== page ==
Unrestricted Warfare (Chinese:超限战 or 超限戰, literally “warfare beyond bounds”) is a book on military strategy written in 1999 by two colonels in the People’s Liberation Army, Qiao Liang (乔良) and Wang Xiangsui (王湘穗). Its primary concern is how a nation such as China can defeat a technologically superior opponent (such as the United States) through a variety of means. Rather than focusing on direct military confrontation, this book instead examines a variety of other means. Such means include using International Law (see Lawfare) and a variety of economic means to place one’s opponent in a bad position and circumvent the need for direct military action
Alternative methods of attack
See also: Political warfare
Reducing one’s opponent, the book notes, can be accomplished in a number of ways other than direct military confrontation. The book notes that these alternative methods “have the same and even greater destructive force than military warfare, and they have already produced serious threats different from the past and in many directions for…national security.”
Lawfare, or political action through transnational or non-governmental organizations can effect a policy change that would be impossible otherwise. Because of the international nature of the modern world and activism, it is much easier for nation-states to affect policy in other nation-states through a proxy.
Owing to the interconnected nature of global economics, nations can inflict grievous harm on the economies of other nations without taking any offensive action.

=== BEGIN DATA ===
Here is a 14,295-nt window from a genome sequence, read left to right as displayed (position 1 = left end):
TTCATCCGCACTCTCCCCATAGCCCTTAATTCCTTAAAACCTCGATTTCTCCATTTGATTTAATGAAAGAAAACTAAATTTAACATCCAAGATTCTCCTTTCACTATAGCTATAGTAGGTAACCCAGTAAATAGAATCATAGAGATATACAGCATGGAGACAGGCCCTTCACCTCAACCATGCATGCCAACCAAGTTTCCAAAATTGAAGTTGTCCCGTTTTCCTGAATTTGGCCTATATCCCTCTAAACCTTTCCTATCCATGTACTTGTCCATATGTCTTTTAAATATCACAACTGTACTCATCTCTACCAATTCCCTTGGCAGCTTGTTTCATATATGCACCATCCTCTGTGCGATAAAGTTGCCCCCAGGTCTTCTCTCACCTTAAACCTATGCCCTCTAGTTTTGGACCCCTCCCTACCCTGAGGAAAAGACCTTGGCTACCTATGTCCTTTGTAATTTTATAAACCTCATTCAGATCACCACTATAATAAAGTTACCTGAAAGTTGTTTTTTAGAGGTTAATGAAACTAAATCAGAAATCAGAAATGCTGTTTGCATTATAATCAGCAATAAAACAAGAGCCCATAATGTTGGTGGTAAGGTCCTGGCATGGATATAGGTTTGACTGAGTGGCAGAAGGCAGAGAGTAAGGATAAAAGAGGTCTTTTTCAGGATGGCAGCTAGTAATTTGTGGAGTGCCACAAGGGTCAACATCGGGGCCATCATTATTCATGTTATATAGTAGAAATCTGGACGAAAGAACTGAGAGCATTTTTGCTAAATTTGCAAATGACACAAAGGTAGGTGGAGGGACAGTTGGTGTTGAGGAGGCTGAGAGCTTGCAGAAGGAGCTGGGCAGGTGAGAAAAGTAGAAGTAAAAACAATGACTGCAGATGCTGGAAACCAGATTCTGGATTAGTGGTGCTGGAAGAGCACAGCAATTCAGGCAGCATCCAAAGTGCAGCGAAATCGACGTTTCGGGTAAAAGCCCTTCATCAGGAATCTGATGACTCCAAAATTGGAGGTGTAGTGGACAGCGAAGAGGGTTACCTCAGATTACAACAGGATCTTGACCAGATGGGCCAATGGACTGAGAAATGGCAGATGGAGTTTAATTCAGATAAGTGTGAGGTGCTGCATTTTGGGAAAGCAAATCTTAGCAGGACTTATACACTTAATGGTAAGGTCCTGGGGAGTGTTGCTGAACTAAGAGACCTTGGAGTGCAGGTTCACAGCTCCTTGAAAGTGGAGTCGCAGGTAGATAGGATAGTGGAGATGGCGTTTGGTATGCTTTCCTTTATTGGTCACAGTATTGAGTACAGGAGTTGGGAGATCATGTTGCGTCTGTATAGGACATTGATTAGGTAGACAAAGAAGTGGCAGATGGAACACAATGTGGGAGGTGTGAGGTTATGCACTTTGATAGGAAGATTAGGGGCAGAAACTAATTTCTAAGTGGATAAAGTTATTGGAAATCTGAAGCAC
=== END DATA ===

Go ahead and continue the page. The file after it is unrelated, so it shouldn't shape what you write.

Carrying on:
One of the better-known alternatives in this book is the idea of attacking networks. Networks are increasingly important in not only data exchange but also transportation, financial institutions, and communication. Attacks that disable networks can easily hamstring large areas of life that are dependent on them for coordination. One example of network warfare would be shutting down a network that supplies power. If there is a significant failure in the power grid caused by the attack, massive power outages could result, crippling industry, defense, medicine, and all other areas of life.
Another instance of threats to nations within the scope of the concept of “unrestricted warfare” is terrorism. Terrorism is used by a group to gain satisfaction for certain demands. Even if these demands are not satisfied, a terrorist attack can have vastly disproportionate effects on national welfare. One only has to look at the economic crisis that followed the terrorist attacks against the United States, or the extensive security measures put in place after those same attacks. Terrorism erodes a nation’s sense of security and well being, even if the direct effects of the attacks only concern a minute percentage of the population.
***Brownstein Hyatt Farber Schreck Edition*** #PropagandaWars
Chinese Communist Propaganda Group Paying for Vox Posts
Confucius Institutes: Academic Malware and Cold Warfare
China deliberately destroyed evidence about start of coronavirus, report says
Leaked document reportedly states that human-to-human transmission was not confirmed by Beijing until 20 January despite evidence of it in December
Former Chinese state journalist is jailed for 15 years after posting ‘negative’ reports about Communist officials
- Chen Jieren worked for several propaganda outlets, including the People’s Daily
- He reportedly got sacked in 2011 for voicing too much criticism against the Party
- A court said he then published ‘slanderous’ articles on his social media accounts
- Chen was sentenced to 15 years in prison yesterday and issued a £790,000 fine
- It comes amid Beijing’s free speech crackdown due to coronavirus controversy
Categories: China Update